The other band is a punk band that gigs a lot in comparison 2-4 times a month. No hassles with them, all easy going and no ego involved. Its just a nice band to play in but we would need to play 3-4 gigs to earn same money as one gig with the 70's Glam covers band.

I've never played as much in a band before in 40yrs of playing. 

Altho i dont specifically need the money i am finding that i dont want to play gigs these days where i just "break even". I guess that's more money driven than anything else which is a slight change for me. The more i play the more profit i want to see. Maybe its because i'm working more. 

Thoroughly enjoying it all at the moment.

Think the unloading and loading at gigs is my pet hate especially with the Glam band as they are usually bigger venues and require full PA with van hire required for most. I'm the designated driver and have the added pain of picking up and returning the van. That really can be a pain the day after a late night when it has to be returned for 9am the following morning.

DA

Edited by dmccombe7
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I love gigging. Ive been sensible and never tried to make any money off it, so never been frustrated or disappointed when I haven't. I get to play with my mates, insist on all the Coca Cola I can drink, and the boozed up groupies flash their thruppenies half way through a song to try and put us off. What's not to like?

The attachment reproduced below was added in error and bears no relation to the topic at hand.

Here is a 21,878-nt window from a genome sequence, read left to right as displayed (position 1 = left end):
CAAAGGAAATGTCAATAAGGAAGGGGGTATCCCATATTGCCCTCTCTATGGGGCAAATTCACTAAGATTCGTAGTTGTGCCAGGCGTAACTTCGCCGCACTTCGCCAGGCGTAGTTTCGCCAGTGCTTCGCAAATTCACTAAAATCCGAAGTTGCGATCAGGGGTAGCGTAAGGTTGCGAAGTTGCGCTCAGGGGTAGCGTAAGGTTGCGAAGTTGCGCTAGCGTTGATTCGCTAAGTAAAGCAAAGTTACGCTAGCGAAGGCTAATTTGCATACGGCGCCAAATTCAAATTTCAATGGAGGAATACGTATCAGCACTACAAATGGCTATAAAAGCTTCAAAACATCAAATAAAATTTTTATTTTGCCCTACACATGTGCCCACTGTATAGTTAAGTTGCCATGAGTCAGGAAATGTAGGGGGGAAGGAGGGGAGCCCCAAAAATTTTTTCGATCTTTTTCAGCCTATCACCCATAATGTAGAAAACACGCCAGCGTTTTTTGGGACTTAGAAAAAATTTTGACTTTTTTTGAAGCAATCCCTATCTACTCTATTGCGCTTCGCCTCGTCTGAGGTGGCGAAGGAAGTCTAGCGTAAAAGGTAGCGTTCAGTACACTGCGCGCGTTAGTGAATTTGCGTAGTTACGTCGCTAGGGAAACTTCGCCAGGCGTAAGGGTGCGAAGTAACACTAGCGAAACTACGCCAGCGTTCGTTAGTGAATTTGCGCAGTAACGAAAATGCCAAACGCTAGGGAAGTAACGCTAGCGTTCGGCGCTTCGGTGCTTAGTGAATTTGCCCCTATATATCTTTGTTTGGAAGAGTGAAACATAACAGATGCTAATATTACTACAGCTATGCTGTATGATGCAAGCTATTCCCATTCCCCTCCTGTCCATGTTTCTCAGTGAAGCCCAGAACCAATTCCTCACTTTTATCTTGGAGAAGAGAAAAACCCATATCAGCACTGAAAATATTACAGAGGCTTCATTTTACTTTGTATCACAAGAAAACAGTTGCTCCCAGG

While I'm in a position to treat it as a laugh and a social event then Im sorted.  I do quite understand how musicians quit big, successful, financially lucrative bands because of the pressures of touring - the cash might be nice, but the hassle of everything else that goes with it must be staggering.

 

 

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I’ve got sad love for gigging at the moment. Terry, one of the guitarists in my covers band, Night Shift, has stage 4 cancer. He’s undergoing the treatment and has been told it’s controllable but not curable. He wants to gig as much as he can, while he can -  music means so much to him. The previous two weekends to this one we gigged three times in each. He’s shattered after each one and sleeps for 12 hours. We carry and set up all his gear for him. We are having some great times, but it’s bitter-sweet.